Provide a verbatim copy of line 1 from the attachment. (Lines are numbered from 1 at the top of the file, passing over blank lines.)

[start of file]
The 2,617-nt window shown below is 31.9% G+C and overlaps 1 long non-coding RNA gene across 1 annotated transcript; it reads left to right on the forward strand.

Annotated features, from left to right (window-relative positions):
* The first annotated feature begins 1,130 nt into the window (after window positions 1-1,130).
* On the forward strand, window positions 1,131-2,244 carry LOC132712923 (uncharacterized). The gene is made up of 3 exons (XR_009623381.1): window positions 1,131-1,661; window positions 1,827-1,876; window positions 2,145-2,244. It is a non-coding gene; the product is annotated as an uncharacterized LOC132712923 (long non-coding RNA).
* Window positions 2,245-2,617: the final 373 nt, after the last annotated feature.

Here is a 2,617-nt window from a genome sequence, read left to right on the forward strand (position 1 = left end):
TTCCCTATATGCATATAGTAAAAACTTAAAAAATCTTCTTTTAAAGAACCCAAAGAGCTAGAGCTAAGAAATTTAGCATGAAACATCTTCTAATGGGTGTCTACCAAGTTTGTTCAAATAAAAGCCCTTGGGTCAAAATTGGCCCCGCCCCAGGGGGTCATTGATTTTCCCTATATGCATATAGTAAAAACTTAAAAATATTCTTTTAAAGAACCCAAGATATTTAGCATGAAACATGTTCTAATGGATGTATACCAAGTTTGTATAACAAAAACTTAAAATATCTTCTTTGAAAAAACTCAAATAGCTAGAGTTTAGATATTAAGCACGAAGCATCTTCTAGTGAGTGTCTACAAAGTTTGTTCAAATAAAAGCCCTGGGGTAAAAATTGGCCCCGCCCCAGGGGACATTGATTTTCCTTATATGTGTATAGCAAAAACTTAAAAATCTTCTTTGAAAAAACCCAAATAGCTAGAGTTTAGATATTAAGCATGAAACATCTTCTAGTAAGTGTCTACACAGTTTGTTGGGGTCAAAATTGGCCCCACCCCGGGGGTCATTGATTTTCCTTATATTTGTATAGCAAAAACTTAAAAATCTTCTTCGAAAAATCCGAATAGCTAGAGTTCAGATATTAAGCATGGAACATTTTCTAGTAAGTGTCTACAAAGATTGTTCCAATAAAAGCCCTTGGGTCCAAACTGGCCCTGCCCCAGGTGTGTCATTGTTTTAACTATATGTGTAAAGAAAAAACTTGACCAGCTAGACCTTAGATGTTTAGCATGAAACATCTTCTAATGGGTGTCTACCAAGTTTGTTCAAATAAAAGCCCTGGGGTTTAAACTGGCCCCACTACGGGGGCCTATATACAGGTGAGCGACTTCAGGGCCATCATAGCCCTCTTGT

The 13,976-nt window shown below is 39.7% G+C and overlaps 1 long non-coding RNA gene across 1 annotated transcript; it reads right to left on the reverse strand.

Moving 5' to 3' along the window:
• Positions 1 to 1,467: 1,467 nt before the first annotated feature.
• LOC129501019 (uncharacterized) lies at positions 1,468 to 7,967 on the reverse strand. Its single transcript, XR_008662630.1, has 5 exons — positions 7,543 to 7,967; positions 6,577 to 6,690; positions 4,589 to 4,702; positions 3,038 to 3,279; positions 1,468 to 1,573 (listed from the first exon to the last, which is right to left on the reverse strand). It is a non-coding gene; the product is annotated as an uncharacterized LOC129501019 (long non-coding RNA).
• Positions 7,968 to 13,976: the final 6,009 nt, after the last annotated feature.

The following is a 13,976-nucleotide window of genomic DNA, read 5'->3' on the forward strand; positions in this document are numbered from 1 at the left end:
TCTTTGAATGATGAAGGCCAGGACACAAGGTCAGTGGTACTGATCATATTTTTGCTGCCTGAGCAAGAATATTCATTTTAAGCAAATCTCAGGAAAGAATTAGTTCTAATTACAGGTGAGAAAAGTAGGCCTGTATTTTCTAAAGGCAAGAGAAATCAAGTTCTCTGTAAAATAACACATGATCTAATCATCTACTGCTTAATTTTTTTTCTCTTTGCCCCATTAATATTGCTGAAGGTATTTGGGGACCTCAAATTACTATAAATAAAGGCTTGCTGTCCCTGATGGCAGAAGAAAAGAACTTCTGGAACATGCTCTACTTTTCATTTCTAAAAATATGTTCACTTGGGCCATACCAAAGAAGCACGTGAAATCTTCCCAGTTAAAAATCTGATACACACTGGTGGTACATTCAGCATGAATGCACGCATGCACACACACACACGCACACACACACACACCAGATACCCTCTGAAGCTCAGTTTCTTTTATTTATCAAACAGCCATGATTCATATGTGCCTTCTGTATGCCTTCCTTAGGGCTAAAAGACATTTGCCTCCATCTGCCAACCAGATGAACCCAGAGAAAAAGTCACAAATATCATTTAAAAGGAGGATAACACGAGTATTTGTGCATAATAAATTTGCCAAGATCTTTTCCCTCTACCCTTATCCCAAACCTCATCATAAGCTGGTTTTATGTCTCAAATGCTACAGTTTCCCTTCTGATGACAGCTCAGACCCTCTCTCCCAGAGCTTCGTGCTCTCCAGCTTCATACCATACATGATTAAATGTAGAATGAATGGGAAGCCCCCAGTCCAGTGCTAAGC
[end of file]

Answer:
The 2,617-nt window shown below is 31.9% G+C and overlaps 1 long non-coding RNA gene across 1 annotated transcript; it reads left to right on the forward strand.